Loudoun County has mapped more than 200 historic cemeteries, in part to alleviate delays when developers realize land contains historic cemeteries or unmarked graves.
Loudoun County, Virginia, is one of the fastest-growing areas in the country, with Metrorail on the way — but as the county moves toward the future, it’s also trying to get a better handle on the past.
In recent years, developers had to delay or rework projects in Loudoun County, when they realized land contained previously unmapped graves, burial grounds and cemeteries.
“The county never had a clear record of where the cemeteries are located,” which put developers at risk, said Kristin Brown, director of the county’s Office of Mapping and Geographic Information.
“We managed to identify 212 cemeteries,” Brown said.
The map was commissioned by the Loudoun County Board of Supervisors, and produced by Brown’s office, in consultation with the Department of Planning and Zoning.
While marked gravesites are easier to tally, “there are a lot of unmarked graves in the county,” Brown said.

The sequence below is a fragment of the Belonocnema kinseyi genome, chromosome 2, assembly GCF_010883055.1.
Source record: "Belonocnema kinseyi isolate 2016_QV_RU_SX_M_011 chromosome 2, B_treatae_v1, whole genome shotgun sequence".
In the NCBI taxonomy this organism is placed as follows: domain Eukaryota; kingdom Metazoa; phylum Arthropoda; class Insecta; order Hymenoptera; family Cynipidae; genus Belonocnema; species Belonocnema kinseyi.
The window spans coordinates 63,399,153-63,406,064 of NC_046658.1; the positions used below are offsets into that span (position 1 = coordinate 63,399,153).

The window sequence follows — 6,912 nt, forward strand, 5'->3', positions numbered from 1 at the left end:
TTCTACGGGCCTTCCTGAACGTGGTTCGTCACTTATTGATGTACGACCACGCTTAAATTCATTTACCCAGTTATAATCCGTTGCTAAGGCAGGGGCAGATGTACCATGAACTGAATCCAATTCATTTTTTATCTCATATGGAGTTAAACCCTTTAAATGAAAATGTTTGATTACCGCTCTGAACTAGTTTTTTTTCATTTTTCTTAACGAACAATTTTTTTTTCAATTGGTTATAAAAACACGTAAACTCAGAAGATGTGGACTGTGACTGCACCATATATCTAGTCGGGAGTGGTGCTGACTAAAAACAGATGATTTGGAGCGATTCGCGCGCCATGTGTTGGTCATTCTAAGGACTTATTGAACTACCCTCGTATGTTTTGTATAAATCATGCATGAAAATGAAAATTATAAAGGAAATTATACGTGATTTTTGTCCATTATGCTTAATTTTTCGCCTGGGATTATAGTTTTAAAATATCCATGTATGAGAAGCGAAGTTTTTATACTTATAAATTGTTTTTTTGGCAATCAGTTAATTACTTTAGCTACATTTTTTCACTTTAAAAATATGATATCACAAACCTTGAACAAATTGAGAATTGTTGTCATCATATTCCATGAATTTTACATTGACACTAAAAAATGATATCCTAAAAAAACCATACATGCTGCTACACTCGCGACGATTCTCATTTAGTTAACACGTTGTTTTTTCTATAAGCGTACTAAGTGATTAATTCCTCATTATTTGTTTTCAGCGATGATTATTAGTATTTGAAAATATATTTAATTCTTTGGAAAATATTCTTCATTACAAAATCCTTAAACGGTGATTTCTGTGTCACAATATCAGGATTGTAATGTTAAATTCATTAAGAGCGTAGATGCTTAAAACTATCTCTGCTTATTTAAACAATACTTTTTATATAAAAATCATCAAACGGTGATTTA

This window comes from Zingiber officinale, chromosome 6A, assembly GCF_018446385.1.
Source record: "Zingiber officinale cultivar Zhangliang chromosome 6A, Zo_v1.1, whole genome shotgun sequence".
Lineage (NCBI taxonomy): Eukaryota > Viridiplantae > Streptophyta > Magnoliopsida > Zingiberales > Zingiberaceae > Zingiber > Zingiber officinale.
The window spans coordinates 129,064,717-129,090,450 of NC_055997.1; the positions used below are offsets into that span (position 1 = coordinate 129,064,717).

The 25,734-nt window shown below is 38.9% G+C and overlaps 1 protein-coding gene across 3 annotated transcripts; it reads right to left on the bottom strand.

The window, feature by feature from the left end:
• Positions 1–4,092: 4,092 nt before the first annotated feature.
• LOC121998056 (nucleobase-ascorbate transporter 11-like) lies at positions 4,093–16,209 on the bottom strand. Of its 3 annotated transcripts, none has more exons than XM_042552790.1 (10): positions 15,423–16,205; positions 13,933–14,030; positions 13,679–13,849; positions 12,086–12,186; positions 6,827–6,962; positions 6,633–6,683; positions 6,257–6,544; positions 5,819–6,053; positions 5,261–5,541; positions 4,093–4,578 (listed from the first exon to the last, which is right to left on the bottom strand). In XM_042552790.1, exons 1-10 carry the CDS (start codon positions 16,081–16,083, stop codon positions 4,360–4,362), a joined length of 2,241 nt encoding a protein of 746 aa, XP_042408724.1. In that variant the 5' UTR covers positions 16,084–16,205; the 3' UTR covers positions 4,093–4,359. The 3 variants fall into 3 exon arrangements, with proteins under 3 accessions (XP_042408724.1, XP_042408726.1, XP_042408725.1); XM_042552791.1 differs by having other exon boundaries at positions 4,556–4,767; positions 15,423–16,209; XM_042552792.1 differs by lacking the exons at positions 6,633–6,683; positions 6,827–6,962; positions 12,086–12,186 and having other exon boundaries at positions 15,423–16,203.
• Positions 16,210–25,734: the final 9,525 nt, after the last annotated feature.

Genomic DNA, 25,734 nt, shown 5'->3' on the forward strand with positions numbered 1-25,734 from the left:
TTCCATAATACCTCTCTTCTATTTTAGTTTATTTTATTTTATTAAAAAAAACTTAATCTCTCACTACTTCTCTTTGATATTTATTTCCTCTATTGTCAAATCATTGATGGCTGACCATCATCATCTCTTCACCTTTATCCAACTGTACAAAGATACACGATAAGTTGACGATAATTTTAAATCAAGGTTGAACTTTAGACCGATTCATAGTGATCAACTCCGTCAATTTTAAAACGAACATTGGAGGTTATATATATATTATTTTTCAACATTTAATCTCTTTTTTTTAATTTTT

“This could be because of enslaved burials, poor tenant farmers, family cemeteries — they didn’t necessarily have the money or the resources to put up marked graves. They may have been marked by field stone markers or wooden crosses, but those have since disappeared.”
After generations of a largely-rural economy, many people in Loudoun County were buried in family cemeteries.
“Families sell land, they move out of the area,” Brown said. “Even cemeteries that may have been well-fenced and well-marked 100 years ago, may not (now) have someone to take care of them.”
In the past several years, Loudoun County and Leesburg have had several situations in which development threatened cemeteries, including the Belmont Slave Cemetery off Virginia Route 7 and the Sycolin Cemetery, which contains graves of formerly enslaved people.
The interactive map includes a tab, where residents or landowners can provide details about a cemetery the county isn’t aware of.
“You can enter information on that form, attach photos, and drop a point on the map,” Brown said.
Staffers will attempt to verify that a site contains graves, and will tweak the map.
Most of the grave sites are located on what is now private property.
“Property owners do have a duty to allow access to family members, descendants, or people involved in doing genealogical research,” said Brown, citing the Virginia Code.
“But those individuals must provide reasonable notice, and talk to the landowner about access hours, frequency of access, and set an access route.”
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